Doesn’t it often appear as if life is an ordeal, with ever-renewing challenges, disappointments and obstacles just around the next bend? Isn’t it ironic that we exist in a culture and a time that bears so many ideas and modes about how to make life “good”, or to find a “quick fix”? Many of us may feel we ought to be able to embody the latest and most effective “self help” technique for creating some form of happiness that would seem, ultimately, to be elusive – yet, if these tactics and techniques worked, wouldn’t we be there by now? If it were simply the case that each of us only needed to generate “good thoughts”, attract “what we want” and recognize abundance, and if these is the missing keys, why are there so many who are suffering so profoundly at this time in the world and wouldn’t you know, right next door?
When I came to the crossroads of what we call “midlife” I found myself once more on the road of ashes, asking questions about who I was and why I came to be here to be alive in the first place. I was fortunate to discover vital communities in which the emphasis and focus was on witnessing each other, from the soul, amid a disciplined atmosphere where wise and instructive practices were maintained for the cultivating of deeper initiatory passages culminating for the folks involved. In being witnessed and invited to recognize a Deep Self within and also in Others, I was able to regain my focal point as a helper and to take up my task on the road of life and death, which it appears we each must travel in this lifetime.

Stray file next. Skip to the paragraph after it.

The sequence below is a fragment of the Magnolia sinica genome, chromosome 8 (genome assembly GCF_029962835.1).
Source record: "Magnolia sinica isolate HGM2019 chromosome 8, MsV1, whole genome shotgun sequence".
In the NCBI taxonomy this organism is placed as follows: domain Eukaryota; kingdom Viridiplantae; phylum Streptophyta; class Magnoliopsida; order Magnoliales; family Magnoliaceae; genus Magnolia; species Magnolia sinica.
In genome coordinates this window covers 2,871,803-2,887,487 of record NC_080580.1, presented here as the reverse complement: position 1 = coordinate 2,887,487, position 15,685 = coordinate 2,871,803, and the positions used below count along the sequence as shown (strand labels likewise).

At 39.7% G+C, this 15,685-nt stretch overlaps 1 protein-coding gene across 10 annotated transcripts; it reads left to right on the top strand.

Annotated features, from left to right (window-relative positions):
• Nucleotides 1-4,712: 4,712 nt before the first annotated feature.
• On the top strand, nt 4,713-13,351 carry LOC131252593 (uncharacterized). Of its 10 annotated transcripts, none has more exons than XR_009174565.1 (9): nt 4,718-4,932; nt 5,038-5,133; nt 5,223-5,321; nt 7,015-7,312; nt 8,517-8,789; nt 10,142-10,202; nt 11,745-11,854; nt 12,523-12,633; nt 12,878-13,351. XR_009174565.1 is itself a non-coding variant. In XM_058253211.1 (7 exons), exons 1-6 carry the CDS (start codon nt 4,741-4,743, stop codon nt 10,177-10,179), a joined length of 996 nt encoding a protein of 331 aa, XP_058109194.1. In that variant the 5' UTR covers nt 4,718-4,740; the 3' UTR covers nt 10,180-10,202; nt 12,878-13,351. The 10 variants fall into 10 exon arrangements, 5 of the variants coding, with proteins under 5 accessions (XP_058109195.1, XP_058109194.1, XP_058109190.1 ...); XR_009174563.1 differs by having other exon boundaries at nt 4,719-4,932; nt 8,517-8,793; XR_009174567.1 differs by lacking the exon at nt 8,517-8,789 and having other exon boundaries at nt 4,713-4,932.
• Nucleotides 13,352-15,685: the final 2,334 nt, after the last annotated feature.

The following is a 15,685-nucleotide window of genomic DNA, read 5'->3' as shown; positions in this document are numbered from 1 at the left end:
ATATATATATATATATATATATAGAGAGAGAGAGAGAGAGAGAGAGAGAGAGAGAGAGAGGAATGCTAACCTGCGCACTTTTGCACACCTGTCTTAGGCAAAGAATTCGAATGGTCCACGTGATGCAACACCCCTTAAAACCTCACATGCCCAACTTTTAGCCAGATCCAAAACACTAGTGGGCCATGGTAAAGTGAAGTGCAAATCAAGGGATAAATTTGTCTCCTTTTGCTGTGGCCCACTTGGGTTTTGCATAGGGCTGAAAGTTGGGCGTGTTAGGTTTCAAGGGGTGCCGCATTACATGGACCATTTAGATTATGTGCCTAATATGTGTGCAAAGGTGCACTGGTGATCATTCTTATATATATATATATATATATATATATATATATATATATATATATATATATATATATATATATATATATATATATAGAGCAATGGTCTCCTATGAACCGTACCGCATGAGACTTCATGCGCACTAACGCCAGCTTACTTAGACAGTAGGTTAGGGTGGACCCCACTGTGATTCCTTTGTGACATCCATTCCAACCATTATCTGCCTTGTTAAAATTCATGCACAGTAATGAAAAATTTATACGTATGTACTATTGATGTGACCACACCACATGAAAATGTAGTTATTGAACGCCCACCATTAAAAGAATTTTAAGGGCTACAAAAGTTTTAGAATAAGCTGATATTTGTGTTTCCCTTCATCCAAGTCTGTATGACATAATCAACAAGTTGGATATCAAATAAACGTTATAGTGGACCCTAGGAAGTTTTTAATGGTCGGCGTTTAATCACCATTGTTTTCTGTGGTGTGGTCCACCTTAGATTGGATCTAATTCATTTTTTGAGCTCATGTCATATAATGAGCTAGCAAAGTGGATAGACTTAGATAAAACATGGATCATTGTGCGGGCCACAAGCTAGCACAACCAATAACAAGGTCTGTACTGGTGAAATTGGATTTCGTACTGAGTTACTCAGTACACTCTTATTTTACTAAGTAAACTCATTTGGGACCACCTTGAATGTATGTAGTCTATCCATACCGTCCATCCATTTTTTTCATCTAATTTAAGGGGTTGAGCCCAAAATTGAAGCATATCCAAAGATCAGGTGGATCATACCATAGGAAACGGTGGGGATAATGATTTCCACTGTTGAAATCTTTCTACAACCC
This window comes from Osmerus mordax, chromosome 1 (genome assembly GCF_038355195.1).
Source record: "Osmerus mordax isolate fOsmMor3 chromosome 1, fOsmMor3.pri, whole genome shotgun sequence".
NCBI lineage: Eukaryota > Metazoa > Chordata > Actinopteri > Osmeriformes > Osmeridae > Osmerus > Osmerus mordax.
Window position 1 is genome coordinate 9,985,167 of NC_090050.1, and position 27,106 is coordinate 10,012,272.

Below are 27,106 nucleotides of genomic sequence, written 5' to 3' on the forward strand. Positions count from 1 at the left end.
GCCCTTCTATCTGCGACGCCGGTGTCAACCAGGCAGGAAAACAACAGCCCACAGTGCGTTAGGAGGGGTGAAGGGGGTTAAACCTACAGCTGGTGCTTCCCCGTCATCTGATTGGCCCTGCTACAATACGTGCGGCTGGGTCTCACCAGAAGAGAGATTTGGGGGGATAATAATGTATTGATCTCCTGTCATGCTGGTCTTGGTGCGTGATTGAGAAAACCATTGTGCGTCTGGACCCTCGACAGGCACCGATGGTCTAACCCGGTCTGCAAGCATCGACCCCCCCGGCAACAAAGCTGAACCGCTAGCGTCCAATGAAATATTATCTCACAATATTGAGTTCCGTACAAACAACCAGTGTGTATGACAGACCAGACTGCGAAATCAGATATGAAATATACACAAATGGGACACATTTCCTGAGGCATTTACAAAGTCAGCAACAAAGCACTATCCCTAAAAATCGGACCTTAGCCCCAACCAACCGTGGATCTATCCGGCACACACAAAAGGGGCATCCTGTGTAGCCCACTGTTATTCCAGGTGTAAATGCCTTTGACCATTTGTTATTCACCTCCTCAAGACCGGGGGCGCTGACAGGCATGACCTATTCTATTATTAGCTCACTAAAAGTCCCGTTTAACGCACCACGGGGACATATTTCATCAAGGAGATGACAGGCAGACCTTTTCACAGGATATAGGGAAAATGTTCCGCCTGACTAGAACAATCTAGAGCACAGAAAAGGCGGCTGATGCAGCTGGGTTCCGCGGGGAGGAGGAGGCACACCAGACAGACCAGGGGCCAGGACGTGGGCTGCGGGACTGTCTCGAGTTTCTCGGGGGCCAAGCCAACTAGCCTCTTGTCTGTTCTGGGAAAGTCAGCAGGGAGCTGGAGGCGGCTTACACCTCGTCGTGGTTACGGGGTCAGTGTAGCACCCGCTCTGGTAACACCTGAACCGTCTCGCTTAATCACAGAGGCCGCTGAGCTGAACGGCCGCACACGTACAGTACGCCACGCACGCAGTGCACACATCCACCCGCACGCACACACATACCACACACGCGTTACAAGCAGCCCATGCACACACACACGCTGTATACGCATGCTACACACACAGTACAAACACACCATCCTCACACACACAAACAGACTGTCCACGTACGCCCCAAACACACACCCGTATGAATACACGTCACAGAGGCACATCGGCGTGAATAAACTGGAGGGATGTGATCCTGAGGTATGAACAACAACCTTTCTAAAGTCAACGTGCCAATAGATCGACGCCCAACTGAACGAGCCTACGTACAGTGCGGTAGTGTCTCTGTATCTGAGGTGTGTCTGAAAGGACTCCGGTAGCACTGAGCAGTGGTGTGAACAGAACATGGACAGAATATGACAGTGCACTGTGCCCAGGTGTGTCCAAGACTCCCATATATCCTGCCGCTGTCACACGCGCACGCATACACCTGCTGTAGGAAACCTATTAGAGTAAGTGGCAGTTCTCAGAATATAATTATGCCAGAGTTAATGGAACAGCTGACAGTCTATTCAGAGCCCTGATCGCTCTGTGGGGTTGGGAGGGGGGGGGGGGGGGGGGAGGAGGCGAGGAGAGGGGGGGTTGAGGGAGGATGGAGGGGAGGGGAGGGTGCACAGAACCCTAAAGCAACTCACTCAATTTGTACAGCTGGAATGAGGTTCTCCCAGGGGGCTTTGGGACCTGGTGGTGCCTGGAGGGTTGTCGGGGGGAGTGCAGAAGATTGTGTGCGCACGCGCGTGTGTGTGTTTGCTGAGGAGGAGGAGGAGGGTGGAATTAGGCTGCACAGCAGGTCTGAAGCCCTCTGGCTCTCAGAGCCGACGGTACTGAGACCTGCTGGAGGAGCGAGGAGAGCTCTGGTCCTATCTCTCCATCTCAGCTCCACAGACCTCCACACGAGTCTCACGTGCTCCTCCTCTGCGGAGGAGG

It would seem that there might be more to the picture than meets the eye. In our western civilized pursuit to conquer and secure the wild forces that exist within as well as without, we continually find ourselves riddled by the mantra of “progress” on the one hand, and the emerging realities that appear in nature, on the other. We’ve largely divorced ourselves from the actual rhythms of the cosmos in an attempt to make our lives easier and better. So it would appear.
In America, at least, we’ve lived with the hopeful promise of psychotherapy for over a hundred years now. Why is the natural world in such a state of dire threat if we’re truly about the business of healing? Maybe we lost the thread of what it truly means to “heal”. The word itself bears origins with the word “whole”, which itself is also woven into the words “hole” and “holy”.